When I grew up in the 70's in Missouri, we only had a few asphalt tracks. Sometimes only 10-15 late models would show up. But the lineups were inverted for the heats and features based on points average. The stands would be full and many would not sit down for the first half of the 20 lap feature while Larry Phillips, Terry Bivens, and Mark Martin would have to maneuver through the field. Those first 10 laps would be worth the money for admission. But now to keep drivers happy, we get rid of heat races and run time trials and longer features. The fans are obviously not happy or they would be coming back. This is in my belief where we need to start with promoters sitting in the stands and seeing what the fans see and talking to them. If we get the fans back, then we could afford to keep the tracks open. Also cutting down on classes will bring more cars per class.

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Like Cory said the track didn't close because lack of finances, drivers or fans in the stands. The track closed because the owner wanted to put all of his eggs into his son's racing career. Makes logical sense, NASCAR is not cheap and they own the team. Cutting extra expenses is one way to save a race team money. Think about what Mr. Self was having to pay each month in rent, taxes, insurance, bills, payroll. Since he freed all of that up he can put that into his racing program. I understand the way it happened was kind of a messed up deal but I also understand why he did it.

 

Also comparing tracks around here to tracks in North Dakota is not the same. Think about all the extra activities you can do around here compared to what you can do in North Dakota. I remember when dad ran the drag strip in Midland. Their Friday night shows in the spring till mid August were packed, then Friday night football in the Permian Basin kicked off and their numbers went down. So they worked their schedule around that to maximize income.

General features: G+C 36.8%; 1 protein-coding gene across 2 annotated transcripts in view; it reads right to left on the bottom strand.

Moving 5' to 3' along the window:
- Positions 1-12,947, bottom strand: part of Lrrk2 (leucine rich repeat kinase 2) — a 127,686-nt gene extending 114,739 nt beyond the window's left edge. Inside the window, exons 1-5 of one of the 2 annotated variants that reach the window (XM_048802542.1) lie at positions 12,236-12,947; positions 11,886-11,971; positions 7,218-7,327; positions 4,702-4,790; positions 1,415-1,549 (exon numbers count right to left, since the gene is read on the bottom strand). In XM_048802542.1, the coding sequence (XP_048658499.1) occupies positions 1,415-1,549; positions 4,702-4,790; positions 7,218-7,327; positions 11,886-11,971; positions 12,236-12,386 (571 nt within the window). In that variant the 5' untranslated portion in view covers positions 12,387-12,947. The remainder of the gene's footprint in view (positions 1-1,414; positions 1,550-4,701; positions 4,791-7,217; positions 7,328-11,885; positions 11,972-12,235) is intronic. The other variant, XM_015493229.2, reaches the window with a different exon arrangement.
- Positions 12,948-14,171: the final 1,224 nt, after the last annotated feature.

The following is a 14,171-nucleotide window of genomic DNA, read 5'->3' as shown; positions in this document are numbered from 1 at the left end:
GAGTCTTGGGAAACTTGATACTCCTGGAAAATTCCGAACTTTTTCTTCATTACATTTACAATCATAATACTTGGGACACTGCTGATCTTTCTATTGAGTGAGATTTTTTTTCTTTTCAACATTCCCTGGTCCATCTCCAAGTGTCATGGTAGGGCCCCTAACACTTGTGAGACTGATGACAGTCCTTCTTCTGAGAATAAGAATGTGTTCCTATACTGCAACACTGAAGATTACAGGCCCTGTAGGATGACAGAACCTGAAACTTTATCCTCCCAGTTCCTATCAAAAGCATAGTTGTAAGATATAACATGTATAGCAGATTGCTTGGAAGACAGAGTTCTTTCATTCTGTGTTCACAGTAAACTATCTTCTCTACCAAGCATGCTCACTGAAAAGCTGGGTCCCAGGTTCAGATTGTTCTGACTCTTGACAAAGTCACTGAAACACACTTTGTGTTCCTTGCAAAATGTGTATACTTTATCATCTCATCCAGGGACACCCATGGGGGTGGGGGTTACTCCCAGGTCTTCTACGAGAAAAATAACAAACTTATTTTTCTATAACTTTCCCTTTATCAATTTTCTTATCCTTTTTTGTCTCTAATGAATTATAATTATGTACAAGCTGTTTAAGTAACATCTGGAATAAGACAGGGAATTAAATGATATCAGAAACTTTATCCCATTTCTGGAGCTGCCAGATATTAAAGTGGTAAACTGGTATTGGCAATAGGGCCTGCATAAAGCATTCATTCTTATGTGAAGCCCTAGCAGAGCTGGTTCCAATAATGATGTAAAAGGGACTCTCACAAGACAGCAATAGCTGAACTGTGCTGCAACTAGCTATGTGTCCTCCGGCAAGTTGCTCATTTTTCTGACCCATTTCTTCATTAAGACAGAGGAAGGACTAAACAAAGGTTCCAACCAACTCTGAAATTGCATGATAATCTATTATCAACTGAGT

Edited by Josh42

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Also comparing tracks around here to tracks in North Dakota is not the same. Think about all the extra activities you can do around here compared to what you can do in North Dakota. I remember when dad ran the drag strip in Midland. Their Friday night shows in the spring till mid August were packed, then Friday night football in the Permian Basin kicked off and their numbers went down. So they worked their schedule around that to maximize income.

There is some truth in that, but I also don't place as much emphasis on it as others

 

Why?

 

Because you have a much larger population to draw from.

 

You don't have to get 100% of the people, but you should be able to get a ?% of them, and fill the seats

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Like Cory said the track didn't close because lack of finances, drivers or fans in the stands. The track closed because the owner wanted to put all of his eggs into his son's racing career. Makes logical sense, NASCAR is not cheap and they own the team. Cutting extra expenses is one way to save a race team money. Think about what Mr. Self was having to pay each month in rent, taxes, insurance, bills, payroll. Since he freed all of that up he can put that into his racing program. I understand the way it happened was kind of a messed up deal but I also understand why he did it.

 

Also comparing tracks around here to tracks in North Dakota is not the same. Think about all the extra activities you can do around here compared to what you can do in North Dakota. I remember when dad ran the drag strip in Midland. Their Friday night shows in the spring till mid August were packed, then Friday night football in the Permian Basin kicked off and their numbers went down. So they worked their schedule around that to maximize income.

that is a good point. But I was talking about tracks closing all over the country right now. I have only moved to texas this past year. And although I have visited almost every track in texas at some point in my life. The track in Kyle is one I have never visited. So I have no way of judging how it was ran.